According to recent studies, increasing prosperity and "Westernisation" of our traditional lifestyles; in addition to a richer diet, smaller families, delayed child bearing, and reduced breast feeding have driven breast cancer cases on to a higher trajectory.

And for the same reason, now more than ever, symptoms and signs of breast cancer should be made known to every woman. At any point of time if one notices anything unusual, it should be investigated by a healthcare professional. By performing monthly breast self-exams, a woman herself will be able to more easily identify any changes in her breasts that can be a cause of concern.

Most people who have breast cancer symptoms and signs will initially be able notice only one or two. That being said, the presence of these symptoms and signs does not automatically mean that one has breast cancer.

Be on the look out for the following symptoms of Breast Cancer:

A Change in the Breast or Nipple Appearance

  • Any unexplained change in the size or shape of the breast
  • Dimpling anywhere on the breast
  • Unexplained swelling of the breast (especially if on one side only)
  • Unexplained shrinkage of the breast (especially if on one side only)
  • Recent asymmetry of the breasts (Although it is common for women to have one breast that is slightly larger than the other, if the onset of asymmetry is recent, it should be checked.)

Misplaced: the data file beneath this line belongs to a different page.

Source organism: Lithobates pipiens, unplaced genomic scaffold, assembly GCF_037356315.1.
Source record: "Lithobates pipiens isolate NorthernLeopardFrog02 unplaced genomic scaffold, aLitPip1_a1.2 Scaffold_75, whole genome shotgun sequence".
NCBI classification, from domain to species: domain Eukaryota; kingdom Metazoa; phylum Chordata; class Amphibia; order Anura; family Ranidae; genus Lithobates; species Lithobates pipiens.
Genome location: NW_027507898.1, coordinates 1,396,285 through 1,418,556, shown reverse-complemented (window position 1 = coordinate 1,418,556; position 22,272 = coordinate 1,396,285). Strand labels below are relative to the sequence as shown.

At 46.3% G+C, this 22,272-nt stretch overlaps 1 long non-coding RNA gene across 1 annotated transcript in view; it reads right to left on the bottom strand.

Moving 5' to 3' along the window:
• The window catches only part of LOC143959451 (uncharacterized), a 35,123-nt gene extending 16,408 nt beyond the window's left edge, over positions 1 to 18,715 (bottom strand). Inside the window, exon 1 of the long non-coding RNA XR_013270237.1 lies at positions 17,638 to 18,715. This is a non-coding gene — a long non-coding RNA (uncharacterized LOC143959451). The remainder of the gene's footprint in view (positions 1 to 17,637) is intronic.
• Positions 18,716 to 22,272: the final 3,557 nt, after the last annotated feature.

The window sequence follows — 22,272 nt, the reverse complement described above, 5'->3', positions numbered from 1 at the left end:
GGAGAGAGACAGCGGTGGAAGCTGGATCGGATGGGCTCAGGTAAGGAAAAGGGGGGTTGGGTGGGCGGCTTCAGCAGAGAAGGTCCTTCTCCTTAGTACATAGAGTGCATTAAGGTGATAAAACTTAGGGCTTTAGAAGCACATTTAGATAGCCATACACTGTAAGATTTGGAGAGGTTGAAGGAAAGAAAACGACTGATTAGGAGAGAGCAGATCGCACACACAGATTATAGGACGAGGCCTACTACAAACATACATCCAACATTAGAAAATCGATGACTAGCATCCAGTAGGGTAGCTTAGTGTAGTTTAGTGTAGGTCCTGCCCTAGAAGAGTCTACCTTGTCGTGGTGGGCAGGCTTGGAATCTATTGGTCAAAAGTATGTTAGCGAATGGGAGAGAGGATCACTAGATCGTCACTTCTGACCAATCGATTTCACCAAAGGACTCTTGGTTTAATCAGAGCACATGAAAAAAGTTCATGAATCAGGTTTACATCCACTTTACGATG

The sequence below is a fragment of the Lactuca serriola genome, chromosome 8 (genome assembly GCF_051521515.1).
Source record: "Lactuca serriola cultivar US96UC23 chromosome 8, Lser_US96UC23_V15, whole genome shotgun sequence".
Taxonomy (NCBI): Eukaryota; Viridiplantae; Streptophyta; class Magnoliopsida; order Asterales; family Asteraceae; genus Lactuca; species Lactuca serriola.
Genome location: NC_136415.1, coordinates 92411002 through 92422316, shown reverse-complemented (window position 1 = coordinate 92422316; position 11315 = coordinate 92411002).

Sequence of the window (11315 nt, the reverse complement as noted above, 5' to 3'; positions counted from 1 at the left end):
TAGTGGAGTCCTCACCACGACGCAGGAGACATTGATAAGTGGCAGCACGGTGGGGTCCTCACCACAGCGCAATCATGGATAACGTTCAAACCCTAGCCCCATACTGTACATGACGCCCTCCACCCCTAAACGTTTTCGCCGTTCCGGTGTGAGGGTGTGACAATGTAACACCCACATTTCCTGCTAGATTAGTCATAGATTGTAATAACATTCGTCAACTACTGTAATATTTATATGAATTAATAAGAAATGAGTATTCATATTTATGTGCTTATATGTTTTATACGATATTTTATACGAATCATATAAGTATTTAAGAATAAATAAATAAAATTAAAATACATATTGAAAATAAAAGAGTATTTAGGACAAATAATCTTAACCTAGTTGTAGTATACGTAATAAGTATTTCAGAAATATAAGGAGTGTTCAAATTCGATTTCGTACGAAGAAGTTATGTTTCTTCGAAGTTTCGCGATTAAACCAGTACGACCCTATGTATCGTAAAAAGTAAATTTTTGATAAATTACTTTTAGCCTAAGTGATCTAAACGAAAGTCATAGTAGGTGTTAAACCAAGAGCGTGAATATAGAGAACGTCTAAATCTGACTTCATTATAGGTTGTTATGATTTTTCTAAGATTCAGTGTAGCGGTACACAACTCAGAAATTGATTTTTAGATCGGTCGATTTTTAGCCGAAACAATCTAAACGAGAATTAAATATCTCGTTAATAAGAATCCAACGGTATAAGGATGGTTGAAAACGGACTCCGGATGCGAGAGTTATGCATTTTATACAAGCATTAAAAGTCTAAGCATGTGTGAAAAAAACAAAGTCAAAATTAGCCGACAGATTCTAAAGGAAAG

• Nipple that is turned slightly inward or inverted, if it is of recent onset.
  • Skin of the breast, areola, or nipple that becomes scaly, red, or swollen or may have ridges or pitting resembling the skin of an orange

A Change in How the Breast or Nipple Feels

  •  Nipple tenderness or a lump or thickening in or near the breast or underarm area
  • A change in the skin texture or an enlargement of pores in the skin of the breast  (some describe this as similar to an orange peel’s texture)
  • A lump in the breast (It’s important to remember that all lumps should be investigated by a healthcare professional, but not all lumps are cancerous.)

Any Nipple Discharge—Particularly Clear Discharge Or Bloody Discharge

It is also important to note that a milky discharge that is present when a woman is not breastfeeding should be checked by her doctor, even though it is not always linked with breast cancer. Bloody discharge should always be treated with high degree of suspicion.